Careful study of data from the New Horizons mission indicates that an iconic, caldera-looking feature isn’t what it seems.

When the New Horizons spacecraft flew by Pluto in July 2015, it stunned us with a landscape of ice mountains, glaciers, and strange geologic features. One of these mysterious features was Wright Mons and its companion, Piccard Mons. Located along the southern hemisphere’s day-night boundary when New Horizons sped by, these two features rise a few kilometers high but are immensely broad, each spanning well over 100 km.

Wright Mons on Pluto
Wright Mons (ring-shaped feature at center) is about 155 km wide and about 5 km high. The hole at center plunges down to the same depth as the putative mount’s height. Its sides (both inside and out) exhibit a distinctive hummocky texture.

Seen in stark relief, Wright’s central pit looks like a gaping hole plunging into the dwarf planet’s heart. Piccard lies in evening shadow; we only see hints of it thanks to sunlight scattered by Pluto’s hazy atmosphere, but it does seem to have a central depression, too. Initially, mission scientists thought Wright and Piccard might be cryovolcanoes, spouts that spew lava made of sludge-like water ice. (Out here at the edge of the solar system, water ice is so hard that it serves as rock.)

But appearances can be deceiving.

Instead of being the collapsed summits of ice volcanoes, Wright and Piccard’s holes may just be places not overrun by vast outpourings of icy goo from vents in the landscape, Kelsi Singer (Southwest Research Institute) suggested October 4th at the annual Division for Planetary Sciences meeting.

Singer and her colleagues used New Horizons’ data to take a closer look at the terrain around Wright. It’s a landscape of broad swells, with undulations roughly 10 km wide overlain by nubbly patterns that themselves are about a kilometer in scale. We’ve seen nothing quite like it in the solar system.

What’s intriguing about this wonderland is how the elevation changes — or, rather, doesn’t. Draw a chord from north to south across Wright Mons and plot the elevations along the line, and here’s what you’ll see:

a greyscale image showing a bumpy surface with certain points marked with letters and a graph with the elevation on the y-axis versus distance on the x-axis
A traverse from north to south across Wright Mons (line, top panel) doesn’t encounter the dramatic changes in elevation one might expect based on the image alone. The bottom panel shows the elevation changes along the line (left to right is north to south).
Modified from Kelsi Singer et al.

No surging slopes or bottomless pits to be had, and the floor of Wright’s maw is about level with the surrounding surface. That suggests that what looks like a ring-shaped massif is instead part of a gradual, irregular pileup of cryolava that — for whatever reason — didn’t fill in this part of the terrain.

Wright looks so dramatic because sunlight hits it at a steep angle in New Horizons’ images. But adjust the contrast in the image or check the topographic map, and it becomes clear that the mount’s interior is as hummock-ridden as the exterior, Singer says. If we look at a projection with a more accurate perspective, the depression is less striking:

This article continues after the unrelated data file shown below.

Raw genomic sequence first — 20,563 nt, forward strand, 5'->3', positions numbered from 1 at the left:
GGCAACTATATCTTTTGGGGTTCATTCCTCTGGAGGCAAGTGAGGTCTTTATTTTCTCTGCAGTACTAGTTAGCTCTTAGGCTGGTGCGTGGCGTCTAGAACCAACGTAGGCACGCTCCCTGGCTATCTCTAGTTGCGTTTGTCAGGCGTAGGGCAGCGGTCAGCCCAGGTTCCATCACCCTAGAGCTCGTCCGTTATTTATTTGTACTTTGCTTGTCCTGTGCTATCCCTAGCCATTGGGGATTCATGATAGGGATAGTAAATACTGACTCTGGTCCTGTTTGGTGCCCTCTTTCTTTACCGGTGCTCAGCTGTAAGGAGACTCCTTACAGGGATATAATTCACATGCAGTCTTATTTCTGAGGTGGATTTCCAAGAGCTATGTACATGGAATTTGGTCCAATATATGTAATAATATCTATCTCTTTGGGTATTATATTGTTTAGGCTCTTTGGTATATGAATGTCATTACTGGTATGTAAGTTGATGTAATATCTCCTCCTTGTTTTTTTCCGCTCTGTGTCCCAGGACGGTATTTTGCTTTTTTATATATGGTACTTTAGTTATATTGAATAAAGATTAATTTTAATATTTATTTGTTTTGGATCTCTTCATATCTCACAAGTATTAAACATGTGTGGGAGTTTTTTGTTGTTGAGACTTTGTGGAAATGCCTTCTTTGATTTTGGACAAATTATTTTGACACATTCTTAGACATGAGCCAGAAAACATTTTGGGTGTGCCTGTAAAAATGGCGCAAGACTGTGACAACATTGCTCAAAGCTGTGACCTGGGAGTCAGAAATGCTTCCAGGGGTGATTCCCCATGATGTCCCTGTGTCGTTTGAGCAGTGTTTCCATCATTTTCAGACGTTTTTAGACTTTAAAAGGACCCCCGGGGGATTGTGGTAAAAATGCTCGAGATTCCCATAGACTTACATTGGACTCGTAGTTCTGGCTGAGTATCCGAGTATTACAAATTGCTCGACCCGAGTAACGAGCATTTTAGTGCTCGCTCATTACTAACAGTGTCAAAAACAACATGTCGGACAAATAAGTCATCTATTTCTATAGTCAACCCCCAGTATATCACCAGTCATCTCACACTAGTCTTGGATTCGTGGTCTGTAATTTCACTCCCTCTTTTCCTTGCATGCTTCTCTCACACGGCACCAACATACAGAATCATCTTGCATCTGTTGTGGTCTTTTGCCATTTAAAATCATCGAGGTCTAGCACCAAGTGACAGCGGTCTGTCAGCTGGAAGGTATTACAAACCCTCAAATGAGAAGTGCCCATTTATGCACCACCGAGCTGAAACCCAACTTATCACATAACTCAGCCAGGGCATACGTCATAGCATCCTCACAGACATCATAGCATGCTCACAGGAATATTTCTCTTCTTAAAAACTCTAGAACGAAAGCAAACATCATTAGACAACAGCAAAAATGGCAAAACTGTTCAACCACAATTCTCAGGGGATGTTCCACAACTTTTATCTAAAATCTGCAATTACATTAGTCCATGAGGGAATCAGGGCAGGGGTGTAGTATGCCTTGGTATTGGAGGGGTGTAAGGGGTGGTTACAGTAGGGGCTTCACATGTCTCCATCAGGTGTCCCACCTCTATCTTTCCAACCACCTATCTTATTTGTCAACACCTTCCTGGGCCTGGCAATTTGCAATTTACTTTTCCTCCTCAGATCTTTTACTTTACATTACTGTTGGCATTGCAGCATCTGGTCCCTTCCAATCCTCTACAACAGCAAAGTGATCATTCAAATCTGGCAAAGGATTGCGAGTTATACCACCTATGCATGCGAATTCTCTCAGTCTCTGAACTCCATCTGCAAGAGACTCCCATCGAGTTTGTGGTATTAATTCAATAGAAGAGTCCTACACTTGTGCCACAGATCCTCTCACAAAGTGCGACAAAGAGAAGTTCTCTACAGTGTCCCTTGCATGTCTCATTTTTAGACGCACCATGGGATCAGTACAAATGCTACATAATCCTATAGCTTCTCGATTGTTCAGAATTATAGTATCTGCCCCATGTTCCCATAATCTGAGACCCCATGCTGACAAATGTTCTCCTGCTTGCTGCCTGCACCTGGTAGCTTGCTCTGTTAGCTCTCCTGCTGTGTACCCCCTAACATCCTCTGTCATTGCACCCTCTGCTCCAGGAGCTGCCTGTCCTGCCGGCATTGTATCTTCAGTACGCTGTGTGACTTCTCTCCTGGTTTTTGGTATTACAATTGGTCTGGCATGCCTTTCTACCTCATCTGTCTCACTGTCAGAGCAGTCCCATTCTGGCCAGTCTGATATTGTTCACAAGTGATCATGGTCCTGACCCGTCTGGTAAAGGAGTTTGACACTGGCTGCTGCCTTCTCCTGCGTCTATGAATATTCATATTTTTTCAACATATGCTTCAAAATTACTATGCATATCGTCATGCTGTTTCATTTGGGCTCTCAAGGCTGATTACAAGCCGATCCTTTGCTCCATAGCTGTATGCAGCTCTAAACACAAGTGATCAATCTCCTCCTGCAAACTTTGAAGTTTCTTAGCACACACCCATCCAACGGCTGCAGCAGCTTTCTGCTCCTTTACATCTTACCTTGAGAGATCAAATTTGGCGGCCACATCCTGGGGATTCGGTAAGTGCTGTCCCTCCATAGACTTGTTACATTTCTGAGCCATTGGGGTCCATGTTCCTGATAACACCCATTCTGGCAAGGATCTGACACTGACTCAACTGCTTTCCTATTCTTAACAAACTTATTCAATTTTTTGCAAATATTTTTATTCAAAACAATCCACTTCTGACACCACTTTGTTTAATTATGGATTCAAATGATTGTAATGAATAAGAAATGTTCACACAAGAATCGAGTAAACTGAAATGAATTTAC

close up of a grey square with pockmarks and other topographical indents against a black background
A perspective view of Wright Mons (upper right) and its surroundings, overlaid on topographic data. The view exaggerates the vertical elevation by a factor of two. Piccard Mons is in the shadow toward the bottom left. The “haze” is merely an artifact from merging the images.
NASA / JHU-APL / SWRI / Kelsi Singer / Paul Schenk

Singer herself long thought Wright was a caldera, but she couldn’t find the evidence. “I felt like I was barking up the wrong tree for several years,” she says. “When I stopped trying to make the middle of Wright and Piccard the middle of anything, then things were still mysterious but weren't nearly as hard to explain.”

Instead, she thinks that icy lava oozed up from below through unidentified openings. There are signs of older, fractured terrain peeking out from underneath the material, but there’s no clear direction to the flow — and definitely no signs that it flowed out of Wright. (Piccard’s too fuzzy to see properly.)

At Pluto’s surface temperature of about 40 kelvin (−390°F), water ice would quickly freeze on the surface — even with things like ammonia keeping it from becoming rock-hard — so the ooze could have formed a hard carapace as it traveled.

The near-total absence of craters suggests this terrain might be only 1 billion years old. But that raises a question: What’s the heat source that would melt Pluto’s water-ice rock to become molten? Planetary scientists face the same problem in explaining the vast, active glacier Sputnik Planitia (the left lobe of Pluto’s “heart”). The dwarf planet should have cooled off long ago, and because it and its largest moon, Charon, always point the same face at each other, there’s no tidal pull to knead the world’s interior.

“There is still a lot to be figured out about how this kind of effusion onto the surface could work at all,” Singer says. “But we see these crazy resurfaced terrains that don't look like they are just from erosion, and we see what might be evidence for multiple events. So some kind of movement of material onto the surface still seems like the best way to make these terrains.”

The study is currently under review for publication and will hopefully come out in a few months.


K. Singer et al. “Exploring morphometry, composition, and cryovolcanic emplacement mechanisms for the Wright Mons Region on Pluto.” Abstract 114.02. DPS 2021 meeting.

O. L. White et al. “The Geology of Pluto.” The Pluto System After New Horizons, eds. S. A. Stern et al. University of Arizona Press 2021.


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